While the game may not model the Somali pirate issue very well, I did like the overall game system which seem adaptable to a variety of settings, and which makes its next appearance in the  Decision Iraq (recently published in the July/August 2013 edition of Modern War magazine). There were a few rules that it would be useful to modify. In particular, it seemed slightly odd that pirate bases could spring up even in areas that the Coalition had garrisoned, provided there was at least one pirate unit underground there. It might also have been appropriate to limit most Coalition use of airpower in urban areas, or at least assign some cost in Netwar points for using it in that way.


Game turn 5. After the Coalition defeat at Mudug, the surviving oil engineers have retreated to Garacao. The stand-off continues in Mogadishu Central, while US special forces conduct operations in Puntland and Coalition naval units hunt covert pirate units at sea.

In our game, pirate units overran part of Mogadishu before US Navy and Marine reinforcements stabilized the situation there. African Union forces advanced north from Kenya, capturing Kismayo (just as they recently did in September 2012).

Units of the Combined Joint Task Force-Horn of Africa pushed out a little from their base in Djibouti, but al-Qa’ida activity limited their advance. Backed by airpower, units of the Joint Special Operations Task Force seized a number of coastal ports from the pirates, and were then reinforced by follow-on forces from US AFRICOM. When AFRICOM forces pushed inland to relieve besieged oil workers in Mudug, however, they were set upon by a large combined pirate force, suffering heavy casualties and a major political reversal.

At sea, Coalition naval forces had difficult identifying “underground” pirate raiding ships, and so generally concentrated on restricting their movement. The game ended in a draw.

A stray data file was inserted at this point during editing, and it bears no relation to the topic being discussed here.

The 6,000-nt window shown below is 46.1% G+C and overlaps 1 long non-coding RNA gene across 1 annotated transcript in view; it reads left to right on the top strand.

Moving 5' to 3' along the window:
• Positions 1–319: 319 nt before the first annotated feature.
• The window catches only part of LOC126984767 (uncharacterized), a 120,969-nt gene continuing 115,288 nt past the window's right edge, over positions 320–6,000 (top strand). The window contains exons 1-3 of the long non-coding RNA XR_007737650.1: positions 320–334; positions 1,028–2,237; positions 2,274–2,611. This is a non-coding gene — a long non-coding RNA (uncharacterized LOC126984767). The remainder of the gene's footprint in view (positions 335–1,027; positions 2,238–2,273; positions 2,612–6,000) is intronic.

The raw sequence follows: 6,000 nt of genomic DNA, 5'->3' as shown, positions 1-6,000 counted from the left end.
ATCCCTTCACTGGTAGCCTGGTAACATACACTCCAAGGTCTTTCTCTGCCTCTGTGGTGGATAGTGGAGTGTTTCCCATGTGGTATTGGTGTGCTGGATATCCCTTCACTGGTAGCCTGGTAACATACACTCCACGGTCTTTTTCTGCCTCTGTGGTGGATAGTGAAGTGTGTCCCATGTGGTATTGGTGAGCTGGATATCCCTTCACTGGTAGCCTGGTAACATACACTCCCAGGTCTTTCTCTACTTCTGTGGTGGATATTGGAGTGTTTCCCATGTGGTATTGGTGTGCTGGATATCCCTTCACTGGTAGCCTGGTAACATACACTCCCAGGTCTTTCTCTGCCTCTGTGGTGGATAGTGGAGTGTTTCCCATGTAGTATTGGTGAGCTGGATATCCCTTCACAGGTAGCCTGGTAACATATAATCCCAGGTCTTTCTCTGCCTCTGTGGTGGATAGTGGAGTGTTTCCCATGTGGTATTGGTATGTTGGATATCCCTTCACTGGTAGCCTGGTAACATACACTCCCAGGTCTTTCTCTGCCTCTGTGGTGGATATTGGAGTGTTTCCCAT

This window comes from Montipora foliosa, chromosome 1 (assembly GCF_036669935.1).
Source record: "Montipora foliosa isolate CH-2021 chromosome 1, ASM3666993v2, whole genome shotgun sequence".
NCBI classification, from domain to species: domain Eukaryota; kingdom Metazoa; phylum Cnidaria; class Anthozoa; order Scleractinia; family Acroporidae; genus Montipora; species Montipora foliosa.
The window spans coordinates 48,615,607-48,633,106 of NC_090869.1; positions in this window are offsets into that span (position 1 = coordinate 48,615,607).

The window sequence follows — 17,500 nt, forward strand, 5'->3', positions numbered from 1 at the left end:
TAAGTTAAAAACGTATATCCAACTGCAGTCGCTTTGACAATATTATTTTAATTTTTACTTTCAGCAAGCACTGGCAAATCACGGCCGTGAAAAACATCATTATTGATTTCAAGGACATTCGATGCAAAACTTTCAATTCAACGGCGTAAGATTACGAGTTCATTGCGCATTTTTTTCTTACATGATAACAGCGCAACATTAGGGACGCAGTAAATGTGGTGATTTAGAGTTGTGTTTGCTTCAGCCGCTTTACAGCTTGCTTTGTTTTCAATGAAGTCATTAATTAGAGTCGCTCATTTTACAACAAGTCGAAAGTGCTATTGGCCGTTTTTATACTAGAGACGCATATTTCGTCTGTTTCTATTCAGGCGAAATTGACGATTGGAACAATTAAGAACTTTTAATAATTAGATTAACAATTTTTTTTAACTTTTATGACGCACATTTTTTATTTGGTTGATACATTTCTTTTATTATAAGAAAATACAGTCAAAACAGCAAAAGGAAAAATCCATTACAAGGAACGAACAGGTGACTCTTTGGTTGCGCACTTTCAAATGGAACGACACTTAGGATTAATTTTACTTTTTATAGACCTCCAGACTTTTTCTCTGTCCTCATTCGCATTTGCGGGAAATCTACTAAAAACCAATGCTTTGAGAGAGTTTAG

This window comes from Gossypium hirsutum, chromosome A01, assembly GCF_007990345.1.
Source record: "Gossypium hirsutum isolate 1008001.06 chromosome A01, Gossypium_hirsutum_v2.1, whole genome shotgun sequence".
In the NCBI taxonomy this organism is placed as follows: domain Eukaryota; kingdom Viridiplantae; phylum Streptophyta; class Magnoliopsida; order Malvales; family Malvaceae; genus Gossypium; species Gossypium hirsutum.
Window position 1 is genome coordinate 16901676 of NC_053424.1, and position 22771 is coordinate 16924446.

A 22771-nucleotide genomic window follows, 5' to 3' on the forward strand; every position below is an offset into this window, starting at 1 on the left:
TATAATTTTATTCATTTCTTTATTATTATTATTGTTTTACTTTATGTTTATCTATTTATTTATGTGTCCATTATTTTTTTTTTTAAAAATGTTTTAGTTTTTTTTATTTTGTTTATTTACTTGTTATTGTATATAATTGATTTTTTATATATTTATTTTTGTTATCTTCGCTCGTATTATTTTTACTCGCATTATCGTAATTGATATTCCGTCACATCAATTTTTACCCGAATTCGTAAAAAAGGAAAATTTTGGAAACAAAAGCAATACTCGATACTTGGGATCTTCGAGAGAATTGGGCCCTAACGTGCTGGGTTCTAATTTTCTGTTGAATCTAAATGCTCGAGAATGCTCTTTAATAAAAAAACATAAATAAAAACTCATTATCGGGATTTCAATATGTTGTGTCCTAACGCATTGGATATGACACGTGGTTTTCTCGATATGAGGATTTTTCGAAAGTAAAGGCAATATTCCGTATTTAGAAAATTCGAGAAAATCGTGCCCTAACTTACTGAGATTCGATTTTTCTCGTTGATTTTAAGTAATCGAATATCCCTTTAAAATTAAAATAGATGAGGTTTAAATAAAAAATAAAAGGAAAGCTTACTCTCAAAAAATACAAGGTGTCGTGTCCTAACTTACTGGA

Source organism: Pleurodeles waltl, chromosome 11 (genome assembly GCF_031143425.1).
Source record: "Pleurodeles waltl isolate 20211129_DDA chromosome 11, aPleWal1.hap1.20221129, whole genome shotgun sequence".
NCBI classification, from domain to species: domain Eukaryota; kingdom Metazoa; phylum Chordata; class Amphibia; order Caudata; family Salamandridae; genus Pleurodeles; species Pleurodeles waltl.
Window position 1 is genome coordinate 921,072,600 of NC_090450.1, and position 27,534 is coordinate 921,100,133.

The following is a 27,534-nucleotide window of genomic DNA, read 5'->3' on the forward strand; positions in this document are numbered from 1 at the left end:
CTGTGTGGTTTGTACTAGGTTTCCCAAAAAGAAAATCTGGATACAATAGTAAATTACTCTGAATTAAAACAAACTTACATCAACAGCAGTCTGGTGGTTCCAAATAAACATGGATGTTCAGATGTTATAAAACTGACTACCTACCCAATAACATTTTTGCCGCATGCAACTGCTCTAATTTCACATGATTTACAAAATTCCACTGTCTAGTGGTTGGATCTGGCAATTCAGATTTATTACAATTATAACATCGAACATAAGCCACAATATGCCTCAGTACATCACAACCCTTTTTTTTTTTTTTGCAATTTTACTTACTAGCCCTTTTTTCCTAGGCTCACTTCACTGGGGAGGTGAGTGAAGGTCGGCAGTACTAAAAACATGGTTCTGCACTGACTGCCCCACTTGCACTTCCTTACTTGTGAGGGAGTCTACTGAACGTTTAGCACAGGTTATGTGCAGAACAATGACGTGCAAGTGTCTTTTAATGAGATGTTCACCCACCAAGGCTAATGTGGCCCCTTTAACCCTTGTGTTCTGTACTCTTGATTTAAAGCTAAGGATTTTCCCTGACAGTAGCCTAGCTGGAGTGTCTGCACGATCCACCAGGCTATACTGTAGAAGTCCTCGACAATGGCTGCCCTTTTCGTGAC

The one serious problem we encountered during our game was the tremendously powerful effect of a few of the Netwar chits, notably “Tactical Edge”:

Do one of the following: (1) Double the Kinetic value of all friendly units in one combat. Or: (2) Add “one” to the Kinetic value of each friendly unit in one combat (including those with a zero value).

Since doubling kinetic strength can dramatically affect the outcome of battles, and since major victories and defeats can have a large effect on the players’ Netwar points, the latter part of our game largely devolved into buying up many (face-down) Netwar chits to guarantee receiving “Tactical Edge,” playing the chit, buying it back again the next turn, and so on. This created a sense that the game largely hinged on possession each turn of one or two key chits, rather than strategic acumen. We would recommend that the chit be reduced in strength, for example by making it a one column shift on the combat results table instead. A few more ISR (intelligence, surveillance, and reconnaissance) chits in the counter-mix would be useful too, as would some chits representing the security measures undertaken by commercial shipping. If time allows, I might even put together an optional expanded set of Netwar cards to replace the chit set in the game.

Overall, Somali Pirates is an enjoyable medium-low complexity wargame, playable in about three hours. I wouldn’t recommend it for educational purposes on the Somali piracy issue, given the extent to which its representation of Somali politics, amplified pirate threat, and heavy kinetic focus all diverge from the actual dynamics of contemporary Somali piracy. However, the game system is both easily modified and easily transposed to other situations of mixed regular and irregular warfare, so it would be a useful to use to with students to explore issues of wargame mechanics and design.

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Further reading: